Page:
The Global Network of Snobs
Cultural creativity is big business in <?xml:namespace prefix = st1 ns = "urn:schemas-microsoft-com:office:smarttags" />America. According to the most recent data from Economists Incorporated, U.S. "copyright industries"—including recording companies and Hollywood studios—export US$88.97-billion worth of their wares each year. These industries represent about 5.2 percent of America's GDP.<?xml:namespace prefix = o ns = "urn:schemas-microsoft-com:office:office" />
But not everybody sees this as a success story. Global cultural snobs in Canada, Europe, and the Third World take the popularity of American music and movies as a personal affront. They have quietly devised a scheme to cut back the worldwide flow of U.S. cultural exports.
This scheme is known as the International Network on Cultural Policy (INCP). Formed in 1998, its core membership includes the governments of Canada, Croatia, France, Greece, Mexico, Senegal, South Africa, Sweden and Switzerland, but Canada deserves special credit in nurturing it. Indeed, the cultural ministers from around the world who founded INCP did so in Canada, at the invitation of Sheila Copps, then minster of Canadian Heritage. Canada is now part of the group of nine key member states that "provide direction and leadership to the Network." Canada is also active in INCP's effort to draft a global cultural protectionist treaty. And Canada plays host to the INCP's Liaison Bureau, which acts as a sort of informational clearinghouse for INCP members.
INCP claims that its purpose is to act as "an informal, international venue [where members can talk about] new and emerging cultural policy issues and consider integrated ways to promote cultural diversity." These empty platitudes hide a well-defined agenda. To understand what INCP actually represents, let us turn to French President Jacques Chirac. In a speech delivered days before a February, 2003, INCP conclave in Paris, he outlined INCP's agenda in terms of an epic global battle. Chirac claimed that, "the champions of unlimited trade liberalization are once again lining up against those who believe that the creations of the mind cannot be reduced to the rank of ordinary merchandise," and accused these unnamed cultural free traders of seeking to foist cultural "products pre-formatted for the masses" on an unsuspecting world. He didn't identify these faceless profit-minded philistines, but there can be no doubt his barbs were aimed at the United States.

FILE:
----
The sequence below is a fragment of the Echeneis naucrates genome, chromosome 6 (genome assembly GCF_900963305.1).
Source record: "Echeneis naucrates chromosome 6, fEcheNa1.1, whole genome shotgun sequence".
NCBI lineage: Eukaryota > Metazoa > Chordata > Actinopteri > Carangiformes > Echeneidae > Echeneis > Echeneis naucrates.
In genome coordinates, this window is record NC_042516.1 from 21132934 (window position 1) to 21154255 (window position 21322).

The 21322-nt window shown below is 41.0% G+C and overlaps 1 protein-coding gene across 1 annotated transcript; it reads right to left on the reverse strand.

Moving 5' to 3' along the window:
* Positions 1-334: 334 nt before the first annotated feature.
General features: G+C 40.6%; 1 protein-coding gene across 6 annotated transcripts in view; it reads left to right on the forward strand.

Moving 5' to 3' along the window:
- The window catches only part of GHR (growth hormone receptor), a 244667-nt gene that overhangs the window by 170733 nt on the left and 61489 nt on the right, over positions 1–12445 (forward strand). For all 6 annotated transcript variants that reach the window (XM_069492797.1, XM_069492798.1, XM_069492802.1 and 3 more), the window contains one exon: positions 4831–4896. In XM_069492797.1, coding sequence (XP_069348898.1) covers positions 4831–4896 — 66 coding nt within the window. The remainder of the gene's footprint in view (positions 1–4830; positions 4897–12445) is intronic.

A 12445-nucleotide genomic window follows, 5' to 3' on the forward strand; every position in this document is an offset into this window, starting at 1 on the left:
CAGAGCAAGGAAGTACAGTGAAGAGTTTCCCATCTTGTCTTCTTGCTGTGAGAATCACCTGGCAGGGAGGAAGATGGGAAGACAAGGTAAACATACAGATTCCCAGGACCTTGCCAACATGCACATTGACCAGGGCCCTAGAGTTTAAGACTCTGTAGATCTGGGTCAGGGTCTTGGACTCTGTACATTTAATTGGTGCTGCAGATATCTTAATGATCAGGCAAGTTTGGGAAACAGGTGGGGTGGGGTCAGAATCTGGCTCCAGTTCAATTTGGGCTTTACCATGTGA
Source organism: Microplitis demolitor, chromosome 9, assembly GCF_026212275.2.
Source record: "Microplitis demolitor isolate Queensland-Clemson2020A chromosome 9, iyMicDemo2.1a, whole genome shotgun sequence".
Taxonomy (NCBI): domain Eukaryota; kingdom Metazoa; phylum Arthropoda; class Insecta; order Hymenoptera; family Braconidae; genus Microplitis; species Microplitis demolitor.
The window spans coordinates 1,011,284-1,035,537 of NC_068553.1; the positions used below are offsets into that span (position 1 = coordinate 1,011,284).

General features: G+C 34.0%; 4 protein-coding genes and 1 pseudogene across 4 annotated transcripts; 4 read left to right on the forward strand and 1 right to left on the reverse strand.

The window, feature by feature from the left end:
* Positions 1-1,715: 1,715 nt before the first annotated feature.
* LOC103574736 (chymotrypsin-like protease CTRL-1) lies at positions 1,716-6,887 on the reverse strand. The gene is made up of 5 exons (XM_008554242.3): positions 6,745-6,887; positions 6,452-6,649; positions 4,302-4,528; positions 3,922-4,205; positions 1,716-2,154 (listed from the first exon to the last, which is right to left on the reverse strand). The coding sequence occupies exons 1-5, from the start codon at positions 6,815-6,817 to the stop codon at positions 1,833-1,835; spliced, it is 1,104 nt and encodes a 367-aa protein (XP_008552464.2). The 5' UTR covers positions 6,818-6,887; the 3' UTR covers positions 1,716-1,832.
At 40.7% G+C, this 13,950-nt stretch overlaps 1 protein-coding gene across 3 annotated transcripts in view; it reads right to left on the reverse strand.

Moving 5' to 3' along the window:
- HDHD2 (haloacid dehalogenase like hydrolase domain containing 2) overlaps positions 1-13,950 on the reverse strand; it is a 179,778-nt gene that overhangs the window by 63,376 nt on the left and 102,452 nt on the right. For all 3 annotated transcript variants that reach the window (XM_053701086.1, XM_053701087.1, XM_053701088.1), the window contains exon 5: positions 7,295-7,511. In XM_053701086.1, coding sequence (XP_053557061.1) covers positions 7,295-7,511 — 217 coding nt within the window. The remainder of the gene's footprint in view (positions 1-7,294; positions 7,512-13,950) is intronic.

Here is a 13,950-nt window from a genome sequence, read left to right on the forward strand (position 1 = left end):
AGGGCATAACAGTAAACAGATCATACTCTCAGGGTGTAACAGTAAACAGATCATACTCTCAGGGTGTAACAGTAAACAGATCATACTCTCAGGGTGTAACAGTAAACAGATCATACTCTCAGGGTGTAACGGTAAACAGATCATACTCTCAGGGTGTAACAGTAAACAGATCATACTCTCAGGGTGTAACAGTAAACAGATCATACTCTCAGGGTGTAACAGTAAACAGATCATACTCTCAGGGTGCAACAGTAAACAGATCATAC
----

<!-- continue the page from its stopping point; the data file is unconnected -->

President Chirac's dislike of American cultural products' mass appeal isn't just fodder for angry speeches. Like Canada, his government maintains restrictions on the distribution of U.S. cultural products, which make it difficult for the public to enjoy them. Take television. France sets broadcast quotas that, according to the United States Trade Representative's office, form "a significant barrier to access of U.S. programs to the French market." France uses a similar quota system to limit "the broadcast share of American music" on French radio stations. The French government, in effect, thinks it knows what French people should be watching and listening to.
Chirac likes this restrictive system so much that he wants the whole world to follow France's lead. In the same February speech, he proposed "the adoption by the international community of a world convention on cultural diversity," to codify "the right of [governments] to support the arts through proactive policies, appropriate action and mechanisms of their choice." In short, Chirac wants an international treaty that gives heavy-handed governments the right to impose a potentially limitless array of restrictions on American movies, music, books and other cultural products. France and other INCP member states hope the United Nations Educational, Scientific and Cultural Organization (UNESCO) will work with INCP to help set up such a regime by 2005.
It's passing strange that the new Paul Martin regime in Ottawa—which says it wants to improve relations with Washington—would allow Canada's cultural mavens to continue to flirt with INCP, whose exercise in cultural protectionism is so obviously directed against the U.S. The Bush administration, not to mention trade hawks on Capitol Hill, will eventually retaliate against this rank hypocrisy.